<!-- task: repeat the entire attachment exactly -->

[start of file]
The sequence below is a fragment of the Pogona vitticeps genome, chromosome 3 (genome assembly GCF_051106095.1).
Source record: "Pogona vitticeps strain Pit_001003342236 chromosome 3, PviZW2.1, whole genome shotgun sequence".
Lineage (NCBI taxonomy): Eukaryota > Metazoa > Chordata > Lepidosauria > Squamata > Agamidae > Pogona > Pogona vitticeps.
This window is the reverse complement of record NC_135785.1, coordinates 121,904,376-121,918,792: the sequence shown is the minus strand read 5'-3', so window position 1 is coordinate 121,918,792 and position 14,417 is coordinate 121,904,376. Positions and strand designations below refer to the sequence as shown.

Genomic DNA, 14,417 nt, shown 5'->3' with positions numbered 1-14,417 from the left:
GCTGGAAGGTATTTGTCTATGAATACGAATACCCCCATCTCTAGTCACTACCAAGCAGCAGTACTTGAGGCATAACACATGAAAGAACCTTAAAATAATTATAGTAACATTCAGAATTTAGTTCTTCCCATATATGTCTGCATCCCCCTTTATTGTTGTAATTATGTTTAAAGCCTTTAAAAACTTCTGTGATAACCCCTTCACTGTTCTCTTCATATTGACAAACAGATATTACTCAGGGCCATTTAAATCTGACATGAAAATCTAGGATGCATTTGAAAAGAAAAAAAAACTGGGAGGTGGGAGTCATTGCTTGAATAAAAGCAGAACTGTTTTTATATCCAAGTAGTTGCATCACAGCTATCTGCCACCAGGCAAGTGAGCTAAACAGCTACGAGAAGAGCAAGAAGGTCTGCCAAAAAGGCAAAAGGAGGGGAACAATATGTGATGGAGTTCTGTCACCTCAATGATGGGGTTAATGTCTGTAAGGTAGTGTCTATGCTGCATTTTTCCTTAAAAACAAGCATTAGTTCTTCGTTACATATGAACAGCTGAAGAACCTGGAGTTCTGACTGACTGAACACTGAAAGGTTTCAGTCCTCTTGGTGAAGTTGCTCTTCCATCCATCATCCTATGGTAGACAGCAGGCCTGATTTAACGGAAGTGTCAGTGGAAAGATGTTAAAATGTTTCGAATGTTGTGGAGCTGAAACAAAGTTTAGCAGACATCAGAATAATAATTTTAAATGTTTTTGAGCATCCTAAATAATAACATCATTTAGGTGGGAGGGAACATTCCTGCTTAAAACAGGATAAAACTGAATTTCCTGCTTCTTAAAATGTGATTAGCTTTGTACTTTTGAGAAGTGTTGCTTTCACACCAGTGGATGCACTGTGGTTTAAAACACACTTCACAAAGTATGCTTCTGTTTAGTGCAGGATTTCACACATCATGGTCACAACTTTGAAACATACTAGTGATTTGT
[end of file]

The sequence below is a fragment of the Pogona vitticeps genome, chromosome 3 (genome assembly GCF_051106095.1).
Source record: "Pogona vitticeps strain Pit_001003342236 chromosome 3, PviZW2.1, whole genome shotgun sequence".
Lineage (NCBI taxonomy): Eukaryota > Metazoa > Chordata > Lepidosauria > Squamata > Agamidae > Pogona > Pogona vitticeps.
This window is the reverse complement of record NC_135785.1, coordinates 121,904,376-121,918,792: the sequence shown is the minus strand read 5'-3', so window position 1 is coordinate 121,918,792 and position 14,417 is coordinate 121,904,376. Positions and strand designations below refer to the sequence as shown.

Genomic DNA, 14,417 nt, shown 5'->3' with positions numbered 1-14,417 from the left:
GCTGGAAGGTATTTGTCTATGAATACGAATACCCCCATCTCTAGTCACTACCAAGCAGCAGTACTTGAGGCATAACACATGAAAGAACCTTAAAATAATTATAGTAACATTCAGAATTTAGTTCTTCCCATATATGTCTGCATCCCCCTTTATTGTTGTAATTATGTTTAAAGCCTTTAAAAACTTCTGTGATAACCCCTTCACTGTTCTCTTCATATTGACAAACAGATATTACTCAGGGCCATTTAAATCTGACATGAAAATCTAGGATGCATTTGAAAAGAAAAAAAAACTGGGAGGTGGGAGTCATTGCTTGAATAAAAGCAGAACTGTTTTTATATCCAAGTAGTTGCATCACAGCTATCTGCCACCAGGCAAGTGAGCTAAACAGCTACGAGAAGAGCAAGAAGGTCTGCCAAAAAGGCAAAAGGAGGGGAACAATATGTGATGGAGTTCTGTCACCTCAATGATGGGGTTAATGTCTGTAAGGTAGTGTCTATGCTGCATTTTTCCTTAAAAACAAGCATTAGTTCTTCGTTACATATGAACAGCTGAAGAACCTGGAGTTCTGACTGACTGAACACTGAAAGGTTTCAGTCCTCTTGGTGAAGTTGCTCTTCCATCCATCATCCTATGGTAGACAGCAGGCCTGATTTAACGGAAGTGTCAGTGGAAAGATGTTAAAATGTTTCGAATGTTGTGGAGCTGAAACAAAGTTTAGCAGACATCAGAATAATAATTTTAAATGTTTTTGAGCATCCTAAATAATAACATCATTTAGGTGGGAGGGAACATTCCTGCTTAAAACAGGATAAAACTGAATTTCCTGCTTCTTAAAATGTGATTAGCTTTGTACTTTTGAGAAGTGTTGCTTTCACACCAGTGGATGCACTGTGGTTTAAAACACACTTCACAAAGTATGCTTCTGTTTAGTGCAGGATTTCACACATCATGGTCACAACTTTGAAACATACTAGTGATTTGT